Honey Hunting Tour in Nepal
Honey hunting tour in Nepal is one of the amazing adventure tours. People with good knowledge of rock climbing can easily do honey hunting tour. The wild honeybees make the beehives on the rock, often near by the waterfall. There are no other ways to approach to the beehives, except climbing with the help of bamboo ladder or rope. The lead honey hunter collects honey in the bucket from the beehives and passes down to another person. Honey hunting early in the morning or in the cold is best as in the cold the honeybees are not active and leave the beehives easily.
A Short History and Brief about Honey Hunting:
Nepal is very rich in honeybee diversity. There are at least five different honeybee species in the country. A large quantity of honey and beeswax is being produced from indigenous honeybees (mainly Apis dorsata and Apis laboriosa). These bee species play a vital role in pollinating mountain crops and wild flora. However, there is a significant lack of information about the population status of indigenous honeybees, and their relationship and role in regulating honey-hunting traditions, livelihood issues, and biodiversity conservation.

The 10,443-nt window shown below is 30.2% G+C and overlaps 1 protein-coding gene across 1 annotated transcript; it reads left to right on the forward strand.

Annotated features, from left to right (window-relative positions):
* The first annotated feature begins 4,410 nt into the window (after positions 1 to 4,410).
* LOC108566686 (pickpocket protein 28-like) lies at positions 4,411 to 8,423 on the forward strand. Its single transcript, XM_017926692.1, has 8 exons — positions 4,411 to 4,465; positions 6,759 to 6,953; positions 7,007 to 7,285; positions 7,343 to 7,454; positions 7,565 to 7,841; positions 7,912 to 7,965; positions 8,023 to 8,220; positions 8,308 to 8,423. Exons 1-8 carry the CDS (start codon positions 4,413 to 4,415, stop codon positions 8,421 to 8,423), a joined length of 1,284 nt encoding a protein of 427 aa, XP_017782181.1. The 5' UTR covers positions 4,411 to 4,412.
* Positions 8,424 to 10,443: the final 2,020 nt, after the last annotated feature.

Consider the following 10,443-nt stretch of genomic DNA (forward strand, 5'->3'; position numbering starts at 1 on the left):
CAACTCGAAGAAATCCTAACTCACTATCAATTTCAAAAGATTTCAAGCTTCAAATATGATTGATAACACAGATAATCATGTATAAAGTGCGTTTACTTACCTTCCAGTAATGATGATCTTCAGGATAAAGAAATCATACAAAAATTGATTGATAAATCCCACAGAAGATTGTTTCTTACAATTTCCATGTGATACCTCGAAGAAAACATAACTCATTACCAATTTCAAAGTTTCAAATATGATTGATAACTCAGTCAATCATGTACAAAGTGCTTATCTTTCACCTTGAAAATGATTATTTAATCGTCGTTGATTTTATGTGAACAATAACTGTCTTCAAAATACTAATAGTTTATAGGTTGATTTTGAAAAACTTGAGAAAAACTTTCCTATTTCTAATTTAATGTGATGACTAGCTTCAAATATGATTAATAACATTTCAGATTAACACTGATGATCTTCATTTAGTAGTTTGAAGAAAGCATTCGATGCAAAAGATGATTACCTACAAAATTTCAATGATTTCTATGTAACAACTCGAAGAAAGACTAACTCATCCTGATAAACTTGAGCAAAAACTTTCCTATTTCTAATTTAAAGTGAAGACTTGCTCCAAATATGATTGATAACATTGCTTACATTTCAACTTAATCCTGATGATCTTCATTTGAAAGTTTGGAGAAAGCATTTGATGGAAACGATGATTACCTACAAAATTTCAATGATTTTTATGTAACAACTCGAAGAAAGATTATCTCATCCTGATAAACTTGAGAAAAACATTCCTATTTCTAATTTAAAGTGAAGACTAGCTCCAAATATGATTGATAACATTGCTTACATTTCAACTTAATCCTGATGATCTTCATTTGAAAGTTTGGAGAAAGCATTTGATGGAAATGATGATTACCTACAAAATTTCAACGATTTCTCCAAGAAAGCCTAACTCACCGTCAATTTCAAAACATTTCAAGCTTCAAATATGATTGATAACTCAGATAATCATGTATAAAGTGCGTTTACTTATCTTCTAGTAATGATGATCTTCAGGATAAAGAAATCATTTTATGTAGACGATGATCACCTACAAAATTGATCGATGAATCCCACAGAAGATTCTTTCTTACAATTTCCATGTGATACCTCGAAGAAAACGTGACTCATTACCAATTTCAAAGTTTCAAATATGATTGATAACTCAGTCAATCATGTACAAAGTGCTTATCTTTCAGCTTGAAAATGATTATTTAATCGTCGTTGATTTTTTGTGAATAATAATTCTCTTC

ICIMOD has carried out field studies in six mountain districts of Nepal. On the basis of this information, Kaski district was selected as a site for an in-depth study of Apis laboriosa nesting sites, their habitat, and their relationship with the sociocultural and economic complex of local communities. The study also focused on the spiritual and social values of honey hunting and its role in livelihoods. The status of wild honeybees and their nesting sites was surveyed by making field visits and using questionnaires. We recorded the locations of bee cliffs using global positioning system (GPS) equipment. An innovative approach "Appreciative Participatory Planning and Action" was used to collect information on honey hunting communities - their status, the level of dependency on honey hunting and the challenges they face in a changed socioeconomic and ecological scenario